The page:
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Natural Choice. Kitchen-and-bath remodelers who'd like to offer wood countertops in something other than basic maple butcher block can choose from more than 20 wood species in Craft-Art's Wood Countertops collection. Choices run from standards like maple, oak, and black walnut to exotics like wenge, teak (shown), zebrawood, and iroko. A range of styles is available, including end-grain counters. Shapes can be customized; sink and cooktop cutouts are made at the factory. The maker says its counters are waterproof and food-safe. Prices vary by thickness and wood species: 1 1/2-inch-thick hickory is $75 per square foot, for example, and 1 3/4-inch-thick end-grain teak is $160 per square foot. Craft-Art Wood Countertops, 404/352-5625,

Bug Killer. The addition of an antimicrobial treatment to Silestone quartz composite countertops may resonate with customers worried about mold and bacteria. According to the manufacturer, the Microban treatment is unique in the countertop market and won't wear off with use. The counters resist stains and odor but not food-borne illness, the company says. Silestone comes in dozens of colors with both gloss and matte surfaces; Sonora Gold from the River Series is shown. Prices range from $45 to $105 per square foot. Cosentino, 866/268-6837,

Virtual Stone. Although stone endures as a popular material for kitchen and bath countertops, not everyone can afford it. If you've got clients with big ideas but small budgets, consider steering them toward Formica's high-pressure laminates, which now include two stone look-alikes, the Etchings Finish (shown in Perlato granite) and the Honed Finish. Both mimic the texture of stone, the company says, with tiny fissures, cracks, and crevices. Or, if it's the look of concrete that the homeowners want, suggest the company's Riverwash laminates, designed to look like cast concrete burnished by flowing water. Prices for Riverwash and stone-look laminates range from $20 to $25 per square foot. Formica Corp., 800/367-6422,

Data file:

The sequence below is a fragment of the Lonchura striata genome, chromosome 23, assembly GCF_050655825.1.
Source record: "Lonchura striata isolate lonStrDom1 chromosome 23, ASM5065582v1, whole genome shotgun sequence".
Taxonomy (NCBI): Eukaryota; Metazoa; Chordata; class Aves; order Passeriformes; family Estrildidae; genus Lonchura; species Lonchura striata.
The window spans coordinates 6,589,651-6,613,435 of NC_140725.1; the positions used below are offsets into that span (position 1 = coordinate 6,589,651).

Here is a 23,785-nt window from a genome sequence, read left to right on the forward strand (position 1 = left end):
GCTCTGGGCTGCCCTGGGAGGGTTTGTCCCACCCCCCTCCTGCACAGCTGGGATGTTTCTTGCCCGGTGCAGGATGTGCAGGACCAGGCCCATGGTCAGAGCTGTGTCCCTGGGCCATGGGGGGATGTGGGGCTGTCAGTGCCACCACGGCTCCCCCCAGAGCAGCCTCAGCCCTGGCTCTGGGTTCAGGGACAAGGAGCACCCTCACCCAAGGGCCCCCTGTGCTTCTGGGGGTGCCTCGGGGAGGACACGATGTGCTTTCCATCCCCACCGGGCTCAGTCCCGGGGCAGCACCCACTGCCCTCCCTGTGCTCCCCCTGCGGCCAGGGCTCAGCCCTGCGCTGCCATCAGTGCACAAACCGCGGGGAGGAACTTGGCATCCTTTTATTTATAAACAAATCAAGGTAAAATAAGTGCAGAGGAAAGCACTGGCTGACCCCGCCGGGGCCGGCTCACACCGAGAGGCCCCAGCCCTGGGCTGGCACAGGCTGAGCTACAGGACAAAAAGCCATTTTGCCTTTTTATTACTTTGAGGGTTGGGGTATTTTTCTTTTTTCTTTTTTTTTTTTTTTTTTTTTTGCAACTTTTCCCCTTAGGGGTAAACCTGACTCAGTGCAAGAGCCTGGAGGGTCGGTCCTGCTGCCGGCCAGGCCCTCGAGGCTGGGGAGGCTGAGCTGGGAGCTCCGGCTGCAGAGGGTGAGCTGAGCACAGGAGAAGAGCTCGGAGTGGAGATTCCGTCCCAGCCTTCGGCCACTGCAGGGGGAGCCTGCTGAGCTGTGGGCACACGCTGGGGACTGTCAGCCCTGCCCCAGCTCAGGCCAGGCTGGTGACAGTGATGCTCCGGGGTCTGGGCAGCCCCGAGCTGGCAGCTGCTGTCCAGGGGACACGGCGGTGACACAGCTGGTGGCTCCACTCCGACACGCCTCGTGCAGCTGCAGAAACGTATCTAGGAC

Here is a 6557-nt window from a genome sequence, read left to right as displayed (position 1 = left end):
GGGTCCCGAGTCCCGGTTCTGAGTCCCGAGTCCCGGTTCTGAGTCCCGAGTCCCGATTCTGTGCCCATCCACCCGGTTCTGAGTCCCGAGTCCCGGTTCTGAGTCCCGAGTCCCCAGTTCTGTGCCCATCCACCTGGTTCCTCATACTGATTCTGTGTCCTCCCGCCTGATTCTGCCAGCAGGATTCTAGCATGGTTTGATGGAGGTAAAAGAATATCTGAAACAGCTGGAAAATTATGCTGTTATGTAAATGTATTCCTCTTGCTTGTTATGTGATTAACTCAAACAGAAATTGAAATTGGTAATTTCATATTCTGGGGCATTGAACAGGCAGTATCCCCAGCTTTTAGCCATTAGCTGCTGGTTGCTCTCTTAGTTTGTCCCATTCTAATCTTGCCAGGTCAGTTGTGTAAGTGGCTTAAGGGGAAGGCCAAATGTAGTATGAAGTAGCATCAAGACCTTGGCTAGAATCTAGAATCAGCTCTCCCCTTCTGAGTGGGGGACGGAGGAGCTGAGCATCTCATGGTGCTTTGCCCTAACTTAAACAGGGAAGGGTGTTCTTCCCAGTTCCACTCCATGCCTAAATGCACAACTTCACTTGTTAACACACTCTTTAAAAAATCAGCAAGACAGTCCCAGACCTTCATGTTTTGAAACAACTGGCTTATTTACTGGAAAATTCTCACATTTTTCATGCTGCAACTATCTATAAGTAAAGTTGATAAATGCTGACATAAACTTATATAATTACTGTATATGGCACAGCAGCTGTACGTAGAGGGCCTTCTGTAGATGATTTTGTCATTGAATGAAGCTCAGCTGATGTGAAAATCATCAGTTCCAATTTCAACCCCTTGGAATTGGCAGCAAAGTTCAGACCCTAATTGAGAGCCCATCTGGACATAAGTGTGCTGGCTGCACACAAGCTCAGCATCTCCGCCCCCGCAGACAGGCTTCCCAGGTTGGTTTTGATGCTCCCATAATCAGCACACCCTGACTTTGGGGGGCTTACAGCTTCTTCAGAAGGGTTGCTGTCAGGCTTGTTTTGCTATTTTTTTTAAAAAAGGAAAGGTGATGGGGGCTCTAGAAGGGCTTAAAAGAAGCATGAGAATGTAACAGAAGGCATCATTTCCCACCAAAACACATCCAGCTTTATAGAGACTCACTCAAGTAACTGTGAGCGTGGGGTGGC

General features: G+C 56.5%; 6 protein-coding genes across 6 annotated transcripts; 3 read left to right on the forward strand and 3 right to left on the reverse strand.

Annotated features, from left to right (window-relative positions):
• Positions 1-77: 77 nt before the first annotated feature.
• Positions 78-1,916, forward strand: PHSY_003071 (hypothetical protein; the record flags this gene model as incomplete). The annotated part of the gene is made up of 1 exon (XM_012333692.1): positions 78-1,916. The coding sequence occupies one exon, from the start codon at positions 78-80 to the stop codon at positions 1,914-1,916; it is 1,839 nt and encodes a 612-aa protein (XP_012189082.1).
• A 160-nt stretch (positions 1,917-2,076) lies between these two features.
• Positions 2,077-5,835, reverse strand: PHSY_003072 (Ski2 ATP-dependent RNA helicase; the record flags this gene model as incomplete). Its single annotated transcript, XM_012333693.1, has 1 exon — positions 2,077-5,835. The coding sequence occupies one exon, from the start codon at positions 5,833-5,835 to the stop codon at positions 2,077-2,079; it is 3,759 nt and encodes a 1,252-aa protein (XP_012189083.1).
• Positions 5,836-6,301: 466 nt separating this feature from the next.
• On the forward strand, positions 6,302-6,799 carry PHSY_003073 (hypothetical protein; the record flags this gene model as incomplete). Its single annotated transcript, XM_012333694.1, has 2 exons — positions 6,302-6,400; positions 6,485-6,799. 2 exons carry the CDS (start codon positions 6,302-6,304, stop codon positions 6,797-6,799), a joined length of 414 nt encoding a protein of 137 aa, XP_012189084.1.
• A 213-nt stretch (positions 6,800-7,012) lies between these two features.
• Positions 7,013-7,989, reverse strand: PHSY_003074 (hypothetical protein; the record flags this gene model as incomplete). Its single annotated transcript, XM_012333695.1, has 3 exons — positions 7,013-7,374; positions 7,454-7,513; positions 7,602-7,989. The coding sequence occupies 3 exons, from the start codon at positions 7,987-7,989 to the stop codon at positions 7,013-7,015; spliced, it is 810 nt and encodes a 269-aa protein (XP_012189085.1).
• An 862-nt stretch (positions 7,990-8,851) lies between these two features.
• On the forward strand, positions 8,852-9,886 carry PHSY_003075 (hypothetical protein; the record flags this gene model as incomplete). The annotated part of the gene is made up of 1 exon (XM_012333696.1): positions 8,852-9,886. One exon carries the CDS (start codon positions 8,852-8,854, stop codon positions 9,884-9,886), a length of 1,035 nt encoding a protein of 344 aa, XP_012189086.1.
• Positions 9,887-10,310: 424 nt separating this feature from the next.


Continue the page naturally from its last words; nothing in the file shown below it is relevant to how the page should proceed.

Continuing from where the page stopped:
Kitchen Faucets

Reaching Out. Wall-mounted pot-fillers are great for busy cooks who get tired of lugging pots of water from sink to stove. Take, for instance, Danze's deck-mounted filler. An articulating arm that extends 22 inches from the base makes filling up pasta pots a snap. Unlike a wall-mounted filler, this faucet is plumbed from below, so walls don't have to be ripped out for a new water supply. The design also allows installation in a kitchen island. Part of the Opulence Collection, the pot-filler costs $500 to $675, depending on finish. Danze, 877/530-3344,

Touch-Free Tap. Faucets that turn on automatically when hands get close are standard fare in public restrooms. Now Kohler has introduced its first version for residential kitchens. The company says the Wellspring Touchless faucet uses the same technology as an autofocus camera to trigger the flow of water at just the right time. Touchless faucets are handy when your hands are full, and Kohler says they'll also appeal to homeowners who want to minimize the risk of cross-contamination from food. The Wellspring costs $740. Kohler Co., 800/456-4537,

Blending In. Stainless steel is a key design element in many an upscale kitchen; for customers who want a faucet with the same commercial aspirations, the Vela L from MGS Designs may fit the bill. It's equipped with a hand-held spray head at the end of a flexible stainless steel hose; a push button controls two spray options — needle spray and aerated flow. MGS says the fitting's all-stainless-steel construction (as opposed to the stainless-plated brass of many other faucets) enhances its appearance, durability, and recyclability. The Vela L costs $1,500 to $1,600, depending on finish. MGS USA, 323/908-7618,